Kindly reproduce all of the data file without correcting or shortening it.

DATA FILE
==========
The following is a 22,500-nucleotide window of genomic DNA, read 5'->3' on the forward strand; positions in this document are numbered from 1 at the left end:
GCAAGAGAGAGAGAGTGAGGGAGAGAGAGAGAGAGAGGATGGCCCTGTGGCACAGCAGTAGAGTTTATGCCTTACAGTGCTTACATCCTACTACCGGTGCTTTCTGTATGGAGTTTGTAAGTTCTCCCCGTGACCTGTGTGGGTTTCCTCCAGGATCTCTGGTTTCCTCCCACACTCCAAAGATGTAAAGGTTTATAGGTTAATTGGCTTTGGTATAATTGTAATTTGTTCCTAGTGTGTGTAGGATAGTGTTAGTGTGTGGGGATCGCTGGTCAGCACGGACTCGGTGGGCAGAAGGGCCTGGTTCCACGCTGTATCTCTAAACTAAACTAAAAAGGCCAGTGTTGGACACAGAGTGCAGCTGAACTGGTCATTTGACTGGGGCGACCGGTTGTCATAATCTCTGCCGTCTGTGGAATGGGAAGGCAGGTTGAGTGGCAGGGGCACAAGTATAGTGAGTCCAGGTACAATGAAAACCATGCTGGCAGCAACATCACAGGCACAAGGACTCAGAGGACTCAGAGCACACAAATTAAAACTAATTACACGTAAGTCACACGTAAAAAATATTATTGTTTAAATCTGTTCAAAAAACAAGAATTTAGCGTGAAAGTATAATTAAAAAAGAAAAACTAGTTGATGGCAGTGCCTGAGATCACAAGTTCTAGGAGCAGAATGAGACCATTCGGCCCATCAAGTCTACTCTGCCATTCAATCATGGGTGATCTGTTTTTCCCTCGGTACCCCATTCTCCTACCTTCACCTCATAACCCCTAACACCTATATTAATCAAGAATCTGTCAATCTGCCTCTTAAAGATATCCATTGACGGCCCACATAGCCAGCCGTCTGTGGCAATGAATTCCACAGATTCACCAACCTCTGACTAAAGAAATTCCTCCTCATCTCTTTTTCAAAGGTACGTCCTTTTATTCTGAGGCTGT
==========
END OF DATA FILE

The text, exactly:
The following is a 22,500-nucleotide window of genomic DNA, read 5'->3' on the forward strand; positions in this document are numbered from 1 at the left end:
GCAAGAGAGAGAGAGTGAGGGAGAGAGAGAGAGAGAGGATGGCCCTGTGGCACAGCAGTAGAGTTTATGCCTTACAGTGCTTACATCCTACTACCGGTGCTTTCTGTATGGAGTTTGTAAGTTCTCCCCGTGACCTGTGTGGGTTTCCTCCAGGATCTCTGGTTTCCTCCCACACTCCAAAGATGTAAAGGTTTATAGGTTAATTGGCTTTGGTATAATTGTAATTTGTTCCTAGTGTGTGTAGGATAGTGTTAGTGTGTGGGGATCGCTGGTCAGCACGGACTCGGTGGGCAGAAGGGCCTGGTTCCACGCTGTATCTCTAAACTAAACTAAAAAGGCCAGTGTTGGACACAGAGTGCAGCTGAACTGGTCATTTGACTGGGGCGACCGGTTGTCATAATCTCTGCCGTCTGTGGAATGGGAAGGCAGGTTGAGTGGCAGGGGCACAAGTATAGTGAGTCCAGGTACAATGAAAACCATGCTGGCAGCAACATCACAGGCACAAGGACTCAGAGGACTCAGAGCACACAAATTAAAACTAATTACACGTAAGTCACACGTAAAAAATATTATTGTTTAAATCTGTTCAAAAAACAAGAATTTAGCGTGAAAGTATAATTAAAAAAGAAAAACTAGTTGATGGCAGTGCCTGAGATCACAAGTTCTAGGAGCAGAATGAGACCATTCGGCCCATCAAGTCTACTCTGCCATTCAATCATGGGTGATCTGTTTTTCCCTCGGTACCCCATTCTCCTACCTTCACCTCATAACCCCTAACACCTATATTAATCAAGAATCTGTCAATCTGCCTCTTAAAGATATCCATTGACGGCCCACATAGCCAGCCGTCTGTGGCAATGAATTCCACAGATTCACCAACCTCTGACTAAAGAAATTCCTCCTCATCTCTTTTTCAAAGGTACGTCCTTTTATTCTGAGGCTGT